River Snorkeling and how Connection Inspires Action

We are losing freshwater biodiversity at an alarming rate, and while the specific reasons vary with geography, socio economics and ecology, over the past 15 years I have found a lack of awareness of freshwater life as a common underlying cause. The following stories of snorkeling in three vastly different locations with three different kinds of migratory fish help illustrate the potential role snorkeling can play in World Fish Migration Day activities, to help raise awareness of these amazing creatures. 

Herring—Connection

As soon as I submerged, I was surrounded by life. Thousands of herring surged past me, pushing for the falls just upstream, the limit of their migration. These were river herring, a fish in serious decline here in the mid-Atlantic region of the US, largely because of migration blockages like dams and over fishing. Being in the water with the herring revealed them to be more than “just” fish. They are beings, living entities with a purpose, as much of a purpose as I have. I laid in the creek beached on the bedrock and looked into the dark eye of each herring that came close. The black discs on silver saucers, on first glance, looked empty. But there was a knowing there, a knowledge in those black eyes. A perception of the world vastly different from mine, something I couldn’t fully discern, or understand, but I wanted to.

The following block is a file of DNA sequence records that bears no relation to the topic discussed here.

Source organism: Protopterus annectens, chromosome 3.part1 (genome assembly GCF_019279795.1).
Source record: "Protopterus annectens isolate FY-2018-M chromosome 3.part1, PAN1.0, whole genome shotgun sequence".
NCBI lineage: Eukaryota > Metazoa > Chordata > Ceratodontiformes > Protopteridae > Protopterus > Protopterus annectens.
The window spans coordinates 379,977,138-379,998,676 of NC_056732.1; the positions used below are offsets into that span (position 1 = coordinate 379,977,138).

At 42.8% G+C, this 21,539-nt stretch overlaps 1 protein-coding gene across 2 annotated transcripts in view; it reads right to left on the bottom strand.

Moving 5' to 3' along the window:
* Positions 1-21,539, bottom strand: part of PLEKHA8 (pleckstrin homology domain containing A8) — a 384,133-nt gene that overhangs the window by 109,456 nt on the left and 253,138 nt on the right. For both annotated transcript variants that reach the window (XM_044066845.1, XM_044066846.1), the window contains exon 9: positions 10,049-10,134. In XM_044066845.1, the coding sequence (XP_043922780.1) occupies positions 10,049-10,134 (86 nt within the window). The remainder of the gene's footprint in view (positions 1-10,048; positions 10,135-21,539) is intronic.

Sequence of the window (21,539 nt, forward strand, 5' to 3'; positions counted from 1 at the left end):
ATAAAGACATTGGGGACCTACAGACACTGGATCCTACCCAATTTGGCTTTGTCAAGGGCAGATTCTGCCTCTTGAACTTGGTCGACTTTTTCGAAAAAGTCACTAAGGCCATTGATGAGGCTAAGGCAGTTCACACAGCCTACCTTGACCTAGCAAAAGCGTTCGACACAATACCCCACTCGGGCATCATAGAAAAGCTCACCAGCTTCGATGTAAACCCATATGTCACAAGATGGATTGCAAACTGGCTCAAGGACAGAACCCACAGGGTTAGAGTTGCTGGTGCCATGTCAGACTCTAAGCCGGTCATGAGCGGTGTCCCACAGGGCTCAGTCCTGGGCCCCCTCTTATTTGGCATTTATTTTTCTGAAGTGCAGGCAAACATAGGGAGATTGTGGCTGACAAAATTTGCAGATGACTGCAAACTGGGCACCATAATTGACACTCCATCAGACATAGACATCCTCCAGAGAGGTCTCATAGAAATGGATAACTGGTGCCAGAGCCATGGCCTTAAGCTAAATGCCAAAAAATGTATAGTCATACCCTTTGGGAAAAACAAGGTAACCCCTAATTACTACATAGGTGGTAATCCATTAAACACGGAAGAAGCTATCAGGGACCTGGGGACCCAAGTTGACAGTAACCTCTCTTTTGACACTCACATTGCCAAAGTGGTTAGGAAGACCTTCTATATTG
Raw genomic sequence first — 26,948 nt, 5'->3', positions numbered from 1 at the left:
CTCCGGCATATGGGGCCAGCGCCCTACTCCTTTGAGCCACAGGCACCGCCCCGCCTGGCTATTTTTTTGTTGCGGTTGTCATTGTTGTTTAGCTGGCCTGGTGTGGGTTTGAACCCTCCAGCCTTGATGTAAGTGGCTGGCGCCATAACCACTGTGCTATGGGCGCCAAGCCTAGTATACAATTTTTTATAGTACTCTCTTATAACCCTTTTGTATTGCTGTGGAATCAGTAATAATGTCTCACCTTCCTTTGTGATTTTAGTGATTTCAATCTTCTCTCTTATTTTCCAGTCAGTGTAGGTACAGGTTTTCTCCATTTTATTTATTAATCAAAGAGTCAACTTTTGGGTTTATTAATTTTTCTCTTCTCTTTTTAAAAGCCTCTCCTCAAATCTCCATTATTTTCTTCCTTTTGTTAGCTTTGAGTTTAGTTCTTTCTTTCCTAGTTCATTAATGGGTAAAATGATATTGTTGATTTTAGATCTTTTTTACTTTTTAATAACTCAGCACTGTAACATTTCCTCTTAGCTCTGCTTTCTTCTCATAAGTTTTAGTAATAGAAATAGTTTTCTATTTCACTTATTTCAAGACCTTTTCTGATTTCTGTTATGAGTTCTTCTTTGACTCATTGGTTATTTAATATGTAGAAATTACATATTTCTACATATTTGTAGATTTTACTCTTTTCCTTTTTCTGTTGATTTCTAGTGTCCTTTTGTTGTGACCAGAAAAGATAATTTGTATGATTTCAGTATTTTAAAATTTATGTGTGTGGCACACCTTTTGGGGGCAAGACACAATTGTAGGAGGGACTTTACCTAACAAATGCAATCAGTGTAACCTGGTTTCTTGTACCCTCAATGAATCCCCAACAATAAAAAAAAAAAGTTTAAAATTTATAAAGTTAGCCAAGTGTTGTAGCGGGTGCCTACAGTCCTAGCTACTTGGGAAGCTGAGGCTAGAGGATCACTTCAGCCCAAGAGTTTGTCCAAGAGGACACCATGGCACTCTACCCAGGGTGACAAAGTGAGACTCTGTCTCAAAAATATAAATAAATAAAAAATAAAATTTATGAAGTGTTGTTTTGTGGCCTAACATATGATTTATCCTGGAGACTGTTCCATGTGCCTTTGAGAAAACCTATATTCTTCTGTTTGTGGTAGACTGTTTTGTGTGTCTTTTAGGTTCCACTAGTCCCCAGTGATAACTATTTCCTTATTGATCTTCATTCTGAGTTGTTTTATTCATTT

Their bodies were silver, indigo, gold and every combination of shades in between. Their colors changed and reflected the ambient lighting and background so that I couldn’t pin a single-color label on them. They were too dynamic to portray with one descriptor. These fish embody beauty and raw power and singleness of purpose. How does nature construct such loveliness? And why? If this reproductive thing is entirely utilitarian, simply to procreate the species, why the investment in beauty?

When most people think of snorkeling they think of tropical reefs, not temperate streams. But I have found beauty, diversity and natural drama in our everyday streams that rivals what I have witnessed on reefs in the coral triangle. These herring are a great example. Watching their migration from the surface inspires awe. Getting in the water with them so that I can feel the energy and chaos they bring to the stream as they spawn by the thousands is unlike anything else I have experienced underwater. Snorkeling links me to these herring in profound, emotional ways. This deep connection is the foundation to protecting these amazing creatures. When we view the stream from the perspective of its inhabitants, our whole awareness changes.  

Shrimp—Snorkeling Tips

The rivers that steeply descend from the peak of El Yunque in Puerto Rico, Rio Sabana, Mameyes, Espiritu Santo and others, define the place and landscape. These streams are beautiful, dynamic threads of water that cascade through thick, verdant rainforest jungle. They are appreciated for the scenery they provide to this already striking countryside, more than they are appreciated for their own sakes. Ecotour companies bring busloads of tourists to view the rivers from the surface as they weave their way down the mountain. The life they contain, all migratory, is incredible. The underwater world of El Yunque rivers is just as magnificent as the forest, and largely ignored.